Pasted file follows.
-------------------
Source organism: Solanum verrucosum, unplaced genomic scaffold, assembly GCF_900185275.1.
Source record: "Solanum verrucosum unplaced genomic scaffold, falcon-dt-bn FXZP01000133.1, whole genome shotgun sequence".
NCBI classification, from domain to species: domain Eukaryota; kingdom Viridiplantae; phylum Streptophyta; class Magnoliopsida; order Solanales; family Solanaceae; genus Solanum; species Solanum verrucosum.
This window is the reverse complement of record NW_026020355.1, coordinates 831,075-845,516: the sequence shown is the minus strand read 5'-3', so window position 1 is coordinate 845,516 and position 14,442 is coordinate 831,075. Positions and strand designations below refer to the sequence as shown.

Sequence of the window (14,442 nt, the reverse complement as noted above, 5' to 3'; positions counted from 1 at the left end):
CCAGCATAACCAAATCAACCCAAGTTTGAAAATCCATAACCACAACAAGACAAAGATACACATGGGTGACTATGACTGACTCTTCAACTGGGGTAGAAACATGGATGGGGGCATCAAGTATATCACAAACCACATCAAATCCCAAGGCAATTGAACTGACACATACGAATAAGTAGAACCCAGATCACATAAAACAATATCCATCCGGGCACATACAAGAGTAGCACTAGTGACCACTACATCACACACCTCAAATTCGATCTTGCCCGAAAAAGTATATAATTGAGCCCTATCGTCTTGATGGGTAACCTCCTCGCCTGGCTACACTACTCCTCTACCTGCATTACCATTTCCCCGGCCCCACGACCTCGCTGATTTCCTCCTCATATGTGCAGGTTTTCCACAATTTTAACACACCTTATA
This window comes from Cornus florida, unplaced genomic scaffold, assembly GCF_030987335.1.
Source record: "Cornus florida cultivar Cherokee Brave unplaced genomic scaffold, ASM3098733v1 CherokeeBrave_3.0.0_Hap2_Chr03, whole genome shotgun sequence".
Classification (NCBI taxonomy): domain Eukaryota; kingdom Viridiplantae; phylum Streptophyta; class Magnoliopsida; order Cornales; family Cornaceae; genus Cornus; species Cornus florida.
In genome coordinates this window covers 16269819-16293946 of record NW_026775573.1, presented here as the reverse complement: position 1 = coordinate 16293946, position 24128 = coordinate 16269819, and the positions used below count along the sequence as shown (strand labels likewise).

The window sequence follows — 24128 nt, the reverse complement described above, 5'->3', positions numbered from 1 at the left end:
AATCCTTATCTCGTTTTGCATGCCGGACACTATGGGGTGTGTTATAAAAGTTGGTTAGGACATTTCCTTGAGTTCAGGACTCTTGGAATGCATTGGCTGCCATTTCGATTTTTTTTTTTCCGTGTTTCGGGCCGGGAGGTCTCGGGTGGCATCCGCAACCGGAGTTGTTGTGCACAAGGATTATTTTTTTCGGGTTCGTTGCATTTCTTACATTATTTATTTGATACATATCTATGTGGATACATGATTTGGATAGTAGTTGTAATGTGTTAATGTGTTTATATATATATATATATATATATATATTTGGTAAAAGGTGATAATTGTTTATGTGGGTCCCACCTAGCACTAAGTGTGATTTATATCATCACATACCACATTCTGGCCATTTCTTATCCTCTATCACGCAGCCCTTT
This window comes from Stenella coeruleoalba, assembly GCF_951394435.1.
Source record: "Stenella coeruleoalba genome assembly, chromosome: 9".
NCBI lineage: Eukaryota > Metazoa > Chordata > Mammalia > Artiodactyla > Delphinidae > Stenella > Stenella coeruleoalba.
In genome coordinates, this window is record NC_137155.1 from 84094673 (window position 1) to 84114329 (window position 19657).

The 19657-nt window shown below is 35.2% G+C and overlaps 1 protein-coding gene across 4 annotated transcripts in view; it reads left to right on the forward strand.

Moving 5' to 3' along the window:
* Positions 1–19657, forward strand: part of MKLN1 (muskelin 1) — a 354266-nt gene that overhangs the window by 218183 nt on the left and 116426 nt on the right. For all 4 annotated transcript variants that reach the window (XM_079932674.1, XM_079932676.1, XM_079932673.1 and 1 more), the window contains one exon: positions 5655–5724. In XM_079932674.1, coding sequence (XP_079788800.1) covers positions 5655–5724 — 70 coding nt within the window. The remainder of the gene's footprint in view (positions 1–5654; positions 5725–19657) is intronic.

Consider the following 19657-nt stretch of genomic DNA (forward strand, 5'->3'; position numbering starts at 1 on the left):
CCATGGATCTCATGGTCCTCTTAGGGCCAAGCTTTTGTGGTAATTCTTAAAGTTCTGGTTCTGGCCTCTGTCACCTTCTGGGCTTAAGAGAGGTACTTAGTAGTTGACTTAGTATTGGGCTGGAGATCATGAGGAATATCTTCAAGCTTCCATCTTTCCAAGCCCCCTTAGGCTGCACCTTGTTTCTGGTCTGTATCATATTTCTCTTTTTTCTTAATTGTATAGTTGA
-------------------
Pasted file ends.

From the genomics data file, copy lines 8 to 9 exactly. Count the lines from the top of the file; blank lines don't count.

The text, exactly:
Source record: "Cornus florida cultivar Cherokee Brave unplaced genomic scaffold, ASM3098733v1 CherokeeBrave_3.0.0_Hap2_Chr03, whole genome shotgun sequence".
Classification (NCBI taxonomy): domain Eukaryota; kingdom Viridiplantae; phylum Streptophyta; class Magnoliopsida; order Cornales; family Cornaceae; genus Cornus; species Cornus florida.